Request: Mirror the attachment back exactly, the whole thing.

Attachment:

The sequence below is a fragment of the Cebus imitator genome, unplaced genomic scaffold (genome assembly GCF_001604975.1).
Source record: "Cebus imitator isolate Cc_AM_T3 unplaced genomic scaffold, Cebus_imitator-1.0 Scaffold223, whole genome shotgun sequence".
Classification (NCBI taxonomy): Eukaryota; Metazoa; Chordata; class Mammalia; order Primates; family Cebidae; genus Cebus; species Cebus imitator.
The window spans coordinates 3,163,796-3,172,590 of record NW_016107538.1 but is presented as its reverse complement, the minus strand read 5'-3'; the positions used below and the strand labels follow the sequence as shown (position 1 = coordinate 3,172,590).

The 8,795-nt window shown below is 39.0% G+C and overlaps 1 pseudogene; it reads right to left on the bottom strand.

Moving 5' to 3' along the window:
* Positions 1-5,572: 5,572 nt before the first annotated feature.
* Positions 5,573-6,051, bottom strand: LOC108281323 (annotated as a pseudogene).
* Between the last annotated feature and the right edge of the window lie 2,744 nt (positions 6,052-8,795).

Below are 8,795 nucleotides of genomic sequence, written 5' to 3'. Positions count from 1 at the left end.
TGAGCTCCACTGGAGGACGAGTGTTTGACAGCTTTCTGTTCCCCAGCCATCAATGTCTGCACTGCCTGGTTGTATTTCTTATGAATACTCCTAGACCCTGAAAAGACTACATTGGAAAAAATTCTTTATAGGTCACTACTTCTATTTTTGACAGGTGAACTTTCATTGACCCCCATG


The sequence below is a fragment of the Cebus imitator genome, unplaced genomic scaffold (genome assembly GCF_001604975.1).
Source record: "Cebus imitator isolate Cc_AM_T3 unplaced genomic scaffold, Cebus_imitator-1.0 Scaffold223, whole genome shotgun sequence".
Classification (NCBI taxonomy): Eukaryota; Metazoa; Chordata; class Mammalia; order Primates; family Cebidae; genus Cebus; species Cebus imitator.
The window spans coordinates 3,163,796-3,172,590 of record NW_016107538.1 but is presented as its reverse complement, the minus strand read 5'-3'; the positions used below and the strand labels follow the sequence as shown (position 1 = coordinate 3,172,590).

The 8,795-nt window shown below is 39.0% G+C and overlaps 1 pseudogene; it reads right to left on the bottom strand.

Moving 5' to 3' along the window:
* Positions 1-5,572: 5,572 nt before the first annotated feature.
* Positions 5,573-6,051, bottom strand: LOC108281323 (annotated as a pseudogene).
* Between the last annotated feature and the right edge of the window lie 2,744 nt (positions 6,052-8,795).

Below are 8,795 nucleotides of genomic sequence, written 5' to 3'. Positions count from 1 at the left end.
TGAGCTCCACTGGAGGACGAGTGTTTGACAGCTTTCTGTTCCCCAGCCATCAATGTCTGCACTGCCTGGTTGTATTTCTTATGAATACTCCTAGACCCTGAAAAGACTACATTGGAAAAAATTCTTTATAGGTCACTACTTCTATTTTTGACAGGTGAACTTTCATTGACCCCCATG